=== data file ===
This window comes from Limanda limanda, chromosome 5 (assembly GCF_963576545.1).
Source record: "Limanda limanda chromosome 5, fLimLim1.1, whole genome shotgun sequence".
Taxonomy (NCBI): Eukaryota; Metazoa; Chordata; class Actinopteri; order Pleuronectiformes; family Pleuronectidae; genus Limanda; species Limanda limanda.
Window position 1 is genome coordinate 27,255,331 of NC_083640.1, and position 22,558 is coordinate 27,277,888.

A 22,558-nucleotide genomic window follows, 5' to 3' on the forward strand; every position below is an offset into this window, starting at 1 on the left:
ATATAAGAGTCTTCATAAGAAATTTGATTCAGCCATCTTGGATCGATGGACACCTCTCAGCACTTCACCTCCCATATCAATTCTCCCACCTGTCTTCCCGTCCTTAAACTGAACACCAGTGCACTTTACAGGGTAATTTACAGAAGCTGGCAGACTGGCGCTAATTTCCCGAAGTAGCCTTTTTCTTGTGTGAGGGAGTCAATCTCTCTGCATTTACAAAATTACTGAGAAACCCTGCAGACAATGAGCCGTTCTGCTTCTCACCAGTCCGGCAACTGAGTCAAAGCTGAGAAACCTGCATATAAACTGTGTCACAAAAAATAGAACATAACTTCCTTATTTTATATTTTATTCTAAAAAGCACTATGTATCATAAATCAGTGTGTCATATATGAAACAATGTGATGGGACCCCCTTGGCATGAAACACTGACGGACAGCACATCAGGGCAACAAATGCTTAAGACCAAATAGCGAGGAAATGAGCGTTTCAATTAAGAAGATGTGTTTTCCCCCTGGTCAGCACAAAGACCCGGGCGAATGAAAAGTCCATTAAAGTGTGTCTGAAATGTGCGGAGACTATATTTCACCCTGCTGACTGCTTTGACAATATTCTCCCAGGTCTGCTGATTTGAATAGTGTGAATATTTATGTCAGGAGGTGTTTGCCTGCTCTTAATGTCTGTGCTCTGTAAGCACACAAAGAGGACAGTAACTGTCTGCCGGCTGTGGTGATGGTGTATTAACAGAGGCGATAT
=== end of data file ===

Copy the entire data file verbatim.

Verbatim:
This window comes from Limanda limanda, chromosome 5 (assembly GCF_963576545.1).
Source record: "Limanda limanda chromosome 5, fLimLim1.1, whole genome shotgun sequence".
Taxonomy (NCBI): Eukaryota; Metazoa; Chordata; class Actinopteri; order Pleuronectiformes; family Pleuronectidae; genus Limanda; species Limanda limanda.
Window position 1 is genome coordinate 27,255,331 of NC_083640.1, and position 22,558 is coordinate 27,277,888.

A 22,558-nucleotide genomic window follows, 5' to 3' on the forward strand; every position below is an offset into this window, starting at 1 on the left:
ATATAAGAGTCTTCATAAGAAATTTGATTCAGCCATCTTGGATCGATGGACACCTCTCAGCACTTCACCTCCCATATCAATTCTCCCACCTGTCTTCCCGTCCTTAAACTGAACACCAGTGCACTTTACAGGGTAATTTACAGAAGCTGGCAGACTGGCGCTAATTTCCCGAAGTAGCCTTTTTCTTGTGTGAGGGAGTCAATCTCTCTGCATTTACAAAATTACTGAGAAACCCTGCAGACAATGAGCCGTTCTGCTTCTCACCAGTCCGGCAACTGAGTCAAAGCTGAGAAACCTGCATATAAACTGTGTCACAAAAAATAGAACATAACTTCCTTATTTTATATTTTATTCTAAAAAGCACTATGTATCATAAATCAGTGTGTCATATATGAAACAATGTGATGGGACCCCCTTGGCATGAAACACTGACGGACAGCACATCAGGGCAACAAATGCTTAAGACCAAATAGCGAGGAAATGAGCGTTTCAATTAAGAAGATGTGTTTTCCCCCTGGTCAGCACAAAGACCCGGGCGAATGAAAAGTCCATTAAAGTGTGTCTGAAATGTGCGGAGACTATATTTCACCCTGCTGACTGCTTTGACAATATTCTCCCAGGTCTGCTGATTTGAATAGTGTGAATATTTATGTCAGGAGGTGTTTGCCTGCTCTTAATGTCTGTGCTCTGTAAGCACACAAAGAGGACAGTAACTGTCTGCCGGCTGTGGTGATGGTGTATTAACAGAGGCGATAT